Filling empty bowls: Food bank fundraiser is Sunday
The Empty Bowls fundraiser to fill the shelves of local food banks will turn the courthouse plaza into a soup kitchen this Sunday. The 17th annual event runs from 11 a.m. to 2 p.m.
For $15, guests will select a soup bowl from an array of more than 800, created by local ceramists and wood turners, and then choose two helpings of gourmet soup prepared by 15 area restaurants and chefs.
The 15 gourmet soups - and the chefs who will serve them - are:
Clam chowder, Peter Padilla, Black Canyon Grill at La Quinta
Asparagus and prosciutto with parmesan crostini, Harley Guy, Black Hole Beer Co.
Green chili pork stew, Travis Keith, Brick & Bones
Farmer's Vegetable Minestrone, Molly Beverly, Crossroads Café at Prescott College
Posole, Barry Barbe, El Gato Azul
Southwest beef soup, Terri Matson, Fork in the Road
Old-fashioned chicken noodle, Sam Hancock, Hassayampa Inn
Gazpacho, Judy May, Iron Springs Café
Chicken tortilla, Ryan Huff, Park Plaza Deli
Drunken Mushroom soup, Scott DeJoseph, Premier Catering & Events
Jalapeno beer cheese, Prescott Brewing Company
Black bean soup, Jessica Mason, Prescott Station
Tomato basil bisque, Spencer Bapst, Raven Café
Vegetable minestrone, Carol Baran, Slow Food of Prescott
Tomato and bleu cheese bisque, Whole Foods Market.
Another specialty for guests will be the annual 12th century Scottish recipe for cockaleekie, prepared by event coordinator Chef Todd Bulock.
Those who want only the soup - 6 ounces in a Styrofoam bowl, plus a roll and water - may buy that for $5.
Wildflower Bread and Pangaea Bakery are providing the rolls, and Credit Union West is supplying the bottled water.
Many local merchants have donated gift cards to provide the other necessary incidentals. This year Re/Max Mountain Properties donated the use of its truck to pick up the 24 tables and 200 chairs donated by Smoki Museum.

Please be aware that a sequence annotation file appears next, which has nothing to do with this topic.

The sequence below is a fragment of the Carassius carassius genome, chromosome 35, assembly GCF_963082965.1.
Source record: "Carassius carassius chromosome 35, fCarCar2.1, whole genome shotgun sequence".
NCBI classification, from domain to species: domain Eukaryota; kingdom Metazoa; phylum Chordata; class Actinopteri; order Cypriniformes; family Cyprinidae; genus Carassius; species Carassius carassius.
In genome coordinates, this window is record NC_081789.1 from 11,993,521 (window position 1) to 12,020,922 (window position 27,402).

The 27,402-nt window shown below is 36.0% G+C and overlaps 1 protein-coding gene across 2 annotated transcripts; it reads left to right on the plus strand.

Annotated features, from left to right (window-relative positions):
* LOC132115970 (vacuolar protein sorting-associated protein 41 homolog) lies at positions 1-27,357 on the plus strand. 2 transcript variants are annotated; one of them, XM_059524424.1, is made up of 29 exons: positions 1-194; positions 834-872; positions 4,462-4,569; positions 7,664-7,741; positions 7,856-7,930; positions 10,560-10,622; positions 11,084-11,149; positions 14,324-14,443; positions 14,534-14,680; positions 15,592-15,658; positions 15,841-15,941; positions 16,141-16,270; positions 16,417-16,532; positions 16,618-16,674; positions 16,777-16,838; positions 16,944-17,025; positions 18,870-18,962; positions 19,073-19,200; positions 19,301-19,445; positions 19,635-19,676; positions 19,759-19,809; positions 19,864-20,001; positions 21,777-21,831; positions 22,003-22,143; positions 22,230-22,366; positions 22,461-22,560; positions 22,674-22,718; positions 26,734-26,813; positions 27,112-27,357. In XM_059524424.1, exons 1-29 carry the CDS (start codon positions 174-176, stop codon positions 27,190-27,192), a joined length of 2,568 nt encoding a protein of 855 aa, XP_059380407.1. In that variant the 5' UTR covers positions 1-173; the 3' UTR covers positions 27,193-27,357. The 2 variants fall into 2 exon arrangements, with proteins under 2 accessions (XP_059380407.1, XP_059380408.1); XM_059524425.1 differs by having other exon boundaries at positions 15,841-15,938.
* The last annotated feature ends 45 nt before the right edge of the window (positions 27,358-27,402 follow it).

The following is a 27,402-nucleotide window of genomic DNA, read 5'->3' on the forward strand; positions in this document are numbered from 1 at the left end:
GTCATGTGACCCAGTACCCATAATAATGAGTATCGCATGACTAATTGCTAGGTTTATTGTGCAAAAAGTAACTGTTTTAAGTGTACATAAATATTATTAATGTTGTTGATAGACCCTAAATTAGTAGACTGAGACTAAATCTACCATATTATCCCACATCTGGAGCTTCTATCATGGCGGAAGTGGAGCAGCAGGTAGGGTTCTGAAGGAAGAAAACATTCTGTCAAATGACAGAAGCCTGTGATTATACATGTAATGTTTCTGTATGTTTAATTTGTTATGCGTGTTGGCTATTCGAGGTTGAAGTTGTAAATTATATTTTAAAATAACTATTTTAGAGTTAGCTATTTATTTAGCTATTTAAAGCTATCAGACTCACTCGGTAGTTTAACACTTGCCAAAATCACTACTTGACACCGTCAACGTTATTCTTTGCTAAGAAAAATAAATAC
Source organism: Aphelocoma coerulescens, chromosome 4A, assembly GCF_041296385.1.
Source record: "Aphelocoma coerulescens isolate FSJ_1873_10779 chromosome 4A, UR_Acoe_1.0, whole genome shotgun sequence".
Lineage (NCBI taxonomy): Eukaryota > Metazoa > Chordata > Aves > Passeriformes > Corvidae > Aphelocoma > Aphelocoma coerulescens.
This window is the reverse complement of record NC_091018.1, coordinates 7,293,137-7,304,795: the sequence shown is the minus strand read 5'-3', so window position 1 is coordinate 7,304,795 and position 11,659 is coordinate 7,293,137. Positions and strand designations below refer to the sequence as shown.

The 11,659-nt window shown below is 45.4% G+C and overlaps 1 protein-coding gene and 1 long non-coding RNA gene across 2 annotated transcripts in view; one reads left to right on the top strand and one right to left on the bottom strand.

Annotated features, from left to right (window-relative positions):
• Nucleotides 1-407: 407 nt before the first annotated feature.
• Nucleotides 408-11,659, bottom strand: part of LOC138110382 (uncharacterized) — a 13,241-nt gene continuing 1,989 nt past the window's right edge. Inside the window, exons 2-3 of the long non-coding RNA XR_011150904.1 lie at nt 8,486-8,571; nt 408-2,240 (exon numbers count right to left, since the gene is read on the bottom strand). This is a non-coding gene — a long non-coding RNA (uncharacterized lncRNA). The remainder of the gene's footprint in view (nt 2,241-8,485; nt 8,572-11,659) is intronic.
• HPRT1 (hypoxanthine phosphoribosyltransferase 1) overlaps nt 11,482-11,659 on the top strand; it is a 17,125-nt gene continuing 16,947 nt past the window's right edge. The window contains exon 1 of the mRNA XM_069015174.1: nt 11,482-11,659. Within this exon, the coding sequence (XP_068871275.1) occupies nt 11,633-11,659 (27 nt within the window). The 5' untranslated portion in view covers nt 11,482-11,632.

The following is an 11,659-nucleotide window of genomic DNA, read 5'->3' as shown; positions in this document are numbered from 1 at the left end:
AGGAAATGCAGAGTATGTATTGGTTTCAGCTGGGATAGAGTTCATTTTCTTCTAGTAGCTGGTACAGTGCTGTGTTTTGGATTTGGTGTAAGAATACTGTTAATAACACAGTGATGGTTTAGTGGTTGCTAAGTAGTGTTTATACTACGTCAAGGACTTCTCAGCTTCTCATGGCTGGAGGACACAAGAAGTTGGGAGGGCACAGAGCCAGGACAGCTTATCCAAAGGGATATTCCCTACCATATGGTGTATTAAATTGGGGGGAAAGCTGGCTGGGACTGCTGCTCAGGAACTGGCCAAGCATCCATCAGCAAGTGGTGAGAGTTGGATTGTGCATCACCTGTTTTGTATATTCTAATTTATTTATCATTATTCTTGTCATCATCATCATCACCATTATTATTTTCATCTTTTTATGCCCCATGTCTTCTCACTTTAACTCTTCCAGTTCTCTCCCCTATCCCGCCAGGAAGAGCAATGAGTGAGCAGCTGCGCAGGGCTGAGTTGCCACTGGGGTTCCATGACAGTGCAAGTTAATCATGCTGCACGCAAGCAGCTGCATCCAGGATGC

Empty Bowls will also feature a silent auction and raffle for items including T-shirts and cookbooks of soup recipes attendees have been sampling for 15 years.
Proceeds from the event support the quad-city food banks. Last year, Empty Bowls organizers distributed $14,000 to Prescott Community Cupboard, Chino Valley Food Bank, Prescott Valley Food Bank, Yavapai County Food Bank and CCJ Open Door Pantry.
Many artisans have also donated specialty pieces for the silent auction, including Steve Appel, Newman Gallery, David McDonald, Mountain Artists Guild, Nancy Snow, Jordan Ford and John Finkey, to name a few. Traditionally, as many as 40 items are on display for bidding, such as large ceramic platters and bowls, sets of pottery mugs and plates, vases, jewelry, art pieces, large wooden bowls, trays and spoons and more.
Boy Scout Troop No. 10 will help set up the canopies, tables and chairs; Girl Scout Troop No. 1565 will wash the dusty ceramic bowls before people get their soup; and Granite Peak Unitarian Universalist youth members will hand out rolls and water, sell raffle tickets and escort any disabled people standing in line to the front of the line.
Ceramics Supply of Phoenix and Laguna Clay in California donated much of the clay. And close to 100 wood bowls come from the Prescott Area Wood Turners and 200 bowls from Yavapai College Ceramic and Art Department.
Each year Laura Bloomenstein, art director, opens the facilities for local potters who do not have their own studio and/or kiln to craft their bowls.
Empty Bowls began in 1990 as a project of Imagine/Render Group, a nonprofit organization established to create positive social change.
It is now a worldwide event designed to increase awareness, understanding and action on the complex issues of food security.
Prescott Unitarian Universalist Fellowship and Granite Peak Unitarian Universalist Congregation have sponsored this community outreach event since 1997, when several members of the Prescott U.U. Fellowship attended an Empty Bowls luncheon in Phoenix. They came back and the congregation made soup in its own kitchens and handed it out to neighbors and friends after a service on hunger. The next year, Bobbie Root, a potter, asked her friends to make some bowls for selling. By the third year, local restaurants and merchants had heard about the event and wanted to donate. From that time, the event has taken place on the courthouse plaza.
"This event is organized at virtually no cost," said Eunice Ricklefs, event coordinator. "Every step of the way is provided by generous donations from the community - potters, wood turners, restaurants and local businesses, and staffed by adult and youth U.U. volunteers.
"I really don't know of another community event that brings out so many enthusiastic people who are willing to stand in line for 30 minutes or more to select a handcrafted bowl and eat soup. We usually have close to 1,000 people stop by during the two to three hours we serve. In some years we have even run out of bowls or soup. The camaraderie of the community in supporting our local food banks show Prescott at its finest."